As you can tell, the data types provided to function are very important in Power Query. Getting comfortable manipulating your data types, allows you to use different ways to get to the same end result. Either one of the two methods will combine your data into a single dataset. Now there is only one thing left to do, adding a book period.

7. Add the booking period

Our last requirement is to add a booking period to the journal entry. This value needs to change for each journal entry. To make things easy for your user, you can create a parameter for the booking period. To do that:

  • Right-click in the query pane, select new parameter.
  • Name your parameter BookingPeriod. Tip: not having any spaces in the name makes it easy to reference the parameter in your code.
  • Change the type to Date and enter a current value. In this example I used 31/01/2021.

With the parameter in place, you can now add a custom column. Name this new column Booking Period, and add the formula:

= BookingPeriod

Change the new column Booking Period to a date type. And with all those steps combined, you know how to create a journal entry in Power Query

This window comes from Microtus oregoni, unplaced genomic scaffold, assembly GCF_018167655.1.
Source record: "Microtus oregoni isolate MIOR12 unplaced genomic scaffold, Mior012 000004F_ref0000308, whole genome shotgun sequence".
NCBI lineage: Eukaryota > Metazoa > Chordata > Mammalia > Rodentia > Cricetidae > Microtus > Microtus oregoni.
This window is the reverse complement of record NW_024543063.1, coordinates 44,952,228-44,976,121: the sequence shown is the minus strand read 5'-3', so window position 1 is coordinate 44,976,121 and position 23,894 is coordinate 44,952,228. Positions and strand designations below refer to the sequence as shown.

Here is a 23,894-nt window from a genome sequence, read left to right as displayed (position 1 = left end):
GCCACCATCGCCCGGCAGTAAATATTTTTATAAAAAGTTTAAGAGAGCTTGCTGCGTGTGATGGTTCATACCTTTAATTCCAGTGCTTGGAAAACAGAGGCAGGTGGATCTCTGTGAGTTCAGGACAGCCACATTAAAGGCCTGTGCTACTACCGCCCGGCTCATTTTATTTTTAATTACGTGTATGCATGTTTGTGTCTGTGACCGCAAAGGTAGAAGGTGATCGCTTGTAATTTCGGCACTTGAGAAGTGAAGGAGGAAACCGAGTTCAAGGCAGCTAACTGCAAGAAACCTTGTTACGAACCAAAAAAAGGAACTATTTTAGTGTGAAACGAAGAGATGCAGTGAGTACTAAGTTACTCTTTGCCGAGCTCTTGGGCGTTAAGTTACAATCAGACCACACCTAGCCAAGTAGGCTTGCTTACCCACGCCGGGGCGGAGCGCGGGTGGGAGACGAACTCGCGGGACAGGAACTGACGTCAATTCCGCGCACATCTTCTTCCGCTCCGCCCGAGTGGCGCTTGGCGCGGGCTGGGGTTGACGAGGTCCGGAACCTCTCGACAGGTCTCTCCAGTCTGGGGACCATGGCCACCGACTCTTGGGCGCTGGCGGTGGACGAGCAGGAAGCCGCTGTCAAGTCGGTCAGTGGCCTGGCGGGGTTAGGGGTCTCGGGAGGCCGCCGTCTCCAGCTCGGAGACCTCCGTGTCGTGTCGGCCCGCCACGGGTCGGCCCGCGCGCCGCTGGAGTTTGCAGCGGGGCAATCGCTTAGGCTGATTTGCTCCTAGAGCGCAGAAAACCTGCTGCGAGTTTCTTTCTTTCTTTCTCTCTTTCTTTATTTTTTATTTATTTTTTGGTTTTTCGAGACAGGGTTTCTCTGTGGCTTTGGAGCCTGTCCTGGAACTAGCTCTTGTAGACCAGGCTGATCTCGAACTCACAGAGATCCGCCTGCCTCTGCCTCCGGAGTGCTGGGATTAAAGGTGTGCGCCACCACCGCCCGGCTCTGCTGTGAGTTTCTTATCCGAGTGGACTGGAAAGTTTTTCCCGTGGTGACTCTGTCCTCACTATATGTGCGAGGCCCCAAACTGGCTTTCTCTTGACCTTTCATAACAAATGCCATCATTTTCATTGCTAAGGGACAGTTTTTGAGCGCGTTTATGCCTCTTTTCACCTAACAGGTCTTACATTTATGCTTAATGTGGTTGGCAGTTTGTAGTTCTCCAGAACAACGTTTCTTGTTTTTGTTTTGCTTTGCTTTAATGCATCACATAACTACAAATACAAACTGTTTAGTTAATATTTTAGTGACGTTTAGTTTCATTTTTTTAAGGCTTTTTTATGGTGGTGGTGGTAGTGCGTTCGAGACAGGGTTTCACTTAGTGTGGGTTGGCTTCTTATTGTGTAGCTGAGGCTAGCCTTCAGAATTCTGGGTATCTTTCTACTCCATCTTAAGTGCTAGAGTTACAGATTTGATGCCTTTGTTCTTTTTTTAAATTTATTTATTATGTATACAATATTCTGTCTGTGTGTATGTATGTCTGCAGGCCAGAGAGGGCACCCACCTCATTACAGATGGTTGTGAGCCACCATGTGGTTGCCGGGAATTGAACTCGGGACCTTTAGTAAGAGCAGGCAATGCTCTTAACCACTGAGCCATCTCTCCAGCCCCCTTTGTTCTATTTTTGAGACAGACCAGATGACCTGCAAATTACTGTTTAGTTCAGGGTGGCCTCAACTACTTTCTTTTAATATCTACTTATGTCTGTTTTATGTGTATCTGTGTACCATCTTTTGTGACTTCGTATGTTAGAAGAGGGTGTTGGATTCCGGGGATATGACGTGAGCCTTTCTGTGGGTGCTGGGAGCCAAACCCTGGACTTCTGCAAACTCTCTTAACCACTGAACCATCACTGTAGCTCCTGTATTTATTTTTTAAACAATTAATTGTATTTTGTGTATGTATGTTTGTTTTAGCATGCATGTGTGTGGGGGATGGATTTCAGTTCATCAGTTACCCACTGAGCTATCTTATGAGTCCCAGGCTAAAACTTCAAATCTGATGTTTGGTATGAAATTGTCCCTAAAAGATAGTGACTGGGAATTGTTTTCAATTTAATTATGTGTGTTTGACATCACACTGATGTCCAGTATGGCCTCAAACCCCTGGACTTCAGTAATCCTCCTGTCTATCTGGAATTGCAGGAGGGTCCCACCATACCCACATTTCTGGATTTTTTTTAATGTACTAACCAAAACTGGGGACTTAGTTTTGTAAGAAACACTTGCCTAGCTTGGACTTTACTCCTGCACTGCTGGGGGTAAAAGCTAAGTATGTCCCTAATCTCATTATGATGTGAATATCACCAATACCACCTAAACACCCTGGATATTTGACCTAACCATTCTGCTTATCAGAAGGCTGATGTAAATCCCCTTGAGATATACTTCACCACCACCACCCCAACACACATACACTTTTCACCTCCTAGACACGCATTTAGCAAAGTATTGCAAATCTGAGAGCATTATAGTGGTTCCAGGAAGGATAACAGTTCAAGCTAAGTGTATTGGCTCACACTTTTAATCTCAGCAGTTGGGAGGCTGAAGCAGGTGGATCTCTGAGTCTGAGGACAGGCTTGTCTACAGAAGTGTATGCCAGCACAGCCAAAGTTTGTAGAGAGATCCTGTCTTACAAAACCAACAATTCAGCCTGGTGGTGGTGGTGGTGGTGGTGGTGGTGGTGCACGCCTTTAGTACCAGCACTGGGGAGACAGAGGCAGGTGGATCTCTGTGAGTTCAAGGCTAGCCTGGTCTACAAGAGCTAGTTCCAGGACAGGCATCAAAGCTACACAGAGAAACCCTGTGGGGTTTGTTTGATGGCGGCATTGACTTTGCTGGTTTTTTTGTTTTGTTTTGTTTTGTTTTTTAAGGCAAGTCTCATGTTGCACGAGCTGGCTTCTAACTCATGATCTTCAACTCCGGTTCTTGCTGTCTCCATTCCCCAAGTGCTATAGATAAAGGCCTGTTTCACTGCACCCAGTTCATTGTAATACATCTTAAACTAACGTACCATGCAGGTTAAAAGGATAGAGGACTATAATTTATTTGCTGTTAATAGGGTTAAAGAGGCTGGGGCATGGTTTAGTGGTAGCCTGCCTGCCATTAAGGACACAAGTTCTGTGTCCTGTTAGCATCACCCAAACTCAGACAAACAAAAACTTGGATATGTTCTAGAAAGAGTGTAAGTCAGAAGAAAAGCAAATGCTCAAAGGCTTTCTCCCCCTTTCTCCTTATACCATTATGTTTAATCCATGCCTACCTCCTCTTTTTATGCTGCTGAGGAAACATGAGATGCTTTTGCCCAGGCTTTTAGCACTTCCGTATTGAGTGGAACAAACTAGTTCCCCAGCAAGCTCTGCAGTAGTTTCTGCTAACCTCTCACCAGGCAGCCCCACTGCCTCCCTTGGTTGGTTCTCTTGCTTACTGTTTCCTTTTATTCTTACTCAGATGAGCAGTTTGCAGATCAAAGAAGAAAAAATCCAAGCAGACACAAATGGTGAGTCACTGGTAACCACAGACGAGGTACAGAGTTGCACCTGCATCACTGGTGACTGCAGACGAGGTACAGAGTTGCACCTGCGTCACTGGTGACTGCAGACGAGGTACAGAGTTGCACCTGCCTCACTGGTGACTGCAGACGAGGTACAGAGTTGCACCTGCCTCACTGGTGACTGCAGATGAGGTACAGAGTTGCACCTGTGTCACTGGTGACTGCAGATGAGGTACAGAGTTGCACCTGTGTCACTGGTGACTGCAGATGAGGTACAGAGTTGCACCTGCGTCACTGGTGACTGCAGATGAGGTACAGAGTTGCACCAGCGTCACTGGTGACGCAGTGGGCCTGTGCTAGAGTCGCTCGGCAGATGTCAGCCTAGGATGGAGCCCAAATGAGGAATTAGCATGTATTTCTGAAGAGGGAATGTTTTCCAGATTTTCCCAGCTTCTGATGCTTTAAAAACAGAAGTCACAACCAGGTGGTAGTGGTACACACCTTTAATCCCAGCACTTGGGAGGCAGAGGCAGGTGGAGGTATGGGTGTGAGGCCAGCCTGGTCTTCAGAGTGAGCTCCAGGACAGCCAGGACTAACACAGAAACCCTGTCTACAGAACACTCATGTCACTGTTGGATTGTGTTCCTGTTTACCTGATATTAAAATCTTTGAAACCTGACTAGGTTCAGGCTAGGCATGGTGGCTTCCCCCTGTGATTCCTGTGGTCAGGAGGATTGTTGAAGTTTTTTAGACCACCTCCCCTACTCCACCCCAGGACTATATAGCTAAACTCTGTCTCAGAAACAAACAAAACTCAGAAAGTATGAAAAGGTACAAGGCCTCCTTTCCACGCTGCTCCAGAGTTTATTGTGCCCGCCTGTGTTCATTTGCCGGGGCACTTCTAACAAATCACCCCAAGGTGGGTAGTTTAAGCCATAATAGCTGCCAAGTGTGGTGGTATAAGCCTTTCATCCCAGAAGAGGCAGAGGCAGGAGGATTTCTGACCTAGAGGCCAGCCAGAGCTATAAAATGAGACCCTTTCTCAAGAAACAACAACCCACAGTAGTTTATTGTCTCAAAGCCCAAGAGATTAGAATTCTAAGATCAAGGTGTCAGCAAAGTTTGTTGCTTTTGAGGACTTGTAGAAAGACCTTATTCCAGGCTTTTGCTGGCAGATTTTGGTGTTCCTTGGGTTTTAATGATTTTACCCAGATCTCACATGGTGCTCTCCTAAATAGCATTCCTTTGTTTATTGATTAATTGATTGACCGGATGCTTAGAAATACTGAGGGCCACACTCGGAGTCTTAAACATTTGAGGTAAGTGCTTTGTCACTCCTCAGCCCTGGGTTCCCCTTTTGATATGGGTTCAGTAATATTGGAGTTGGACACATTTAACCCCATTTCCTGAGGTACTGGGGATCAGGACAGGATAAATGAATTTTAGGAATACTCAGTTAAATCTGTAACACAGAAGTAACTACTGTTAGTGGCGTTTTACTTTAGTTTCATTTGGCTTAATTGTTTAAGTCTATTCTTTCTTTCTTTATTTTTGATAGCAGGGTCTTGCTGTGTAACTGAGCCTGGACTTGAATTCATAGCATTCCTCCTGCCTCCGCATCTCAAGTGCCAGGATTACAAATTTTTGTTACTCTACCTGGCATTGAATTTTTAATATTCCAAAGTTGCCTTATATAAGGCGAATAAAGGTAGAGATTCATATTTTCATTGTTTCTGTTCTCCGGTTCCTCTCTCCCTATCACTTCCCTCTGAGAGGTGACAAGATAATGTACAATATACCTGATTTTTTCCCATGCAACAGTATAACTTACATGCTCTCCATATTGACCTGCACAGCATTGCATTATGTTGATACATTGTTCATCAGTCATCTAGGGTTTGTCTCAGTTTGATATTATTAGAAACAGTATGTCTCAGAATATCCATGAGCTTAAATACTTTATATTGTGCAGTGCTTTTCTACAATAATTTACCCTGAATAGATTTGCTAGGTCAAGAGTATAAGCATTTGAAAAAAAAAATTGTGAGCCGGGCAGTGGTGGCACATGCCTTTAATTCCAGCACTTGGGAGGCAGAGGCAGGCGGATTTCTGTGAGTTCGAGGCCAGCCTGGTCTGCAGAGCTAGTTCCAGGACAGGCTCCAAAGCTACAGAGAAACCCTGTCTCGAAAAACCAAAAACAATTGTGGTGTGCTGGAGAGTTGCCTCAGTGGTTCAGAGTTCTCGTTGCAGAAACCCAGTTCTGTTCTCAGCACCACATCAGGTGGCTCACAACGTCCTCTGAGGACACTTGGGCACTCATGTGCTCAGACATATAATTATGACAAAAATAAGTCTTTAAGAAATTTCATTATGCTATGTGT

If you want to have a look at the file itself, you can find it here:

Enjoy !

About Rick de Groot

Rick is the founder and editor of BI Gorilla. He believes learning is one of the great pleasures in life and wants to share his knowledge to help you improve your skills.

Learn more about him here, connect with him on Twitter, Facebook and LinkedIn and subscribe to his YouTube Channel.

2 thoughts on “How to create a Journal Entry with Power Query”

  1. Thank you!. What an interesting post. In fact, I’m working on a Journal Entry project and got questions you might be able to help with. I have created a solution that after a bunch of data pull and transform steps created both the debit and credit sides of the JE, Union them to a single dataset which is fine. This is a repetitive task and I want to automate it fully. So, to this JE dataset, I’d like to add a column (identifier to keep track of data flow) that reads a parameter (hands-off), adds one to it, and fill out the new column with these sequence IDs. Any help with this is much appreciated.

    Reply

Leave a comment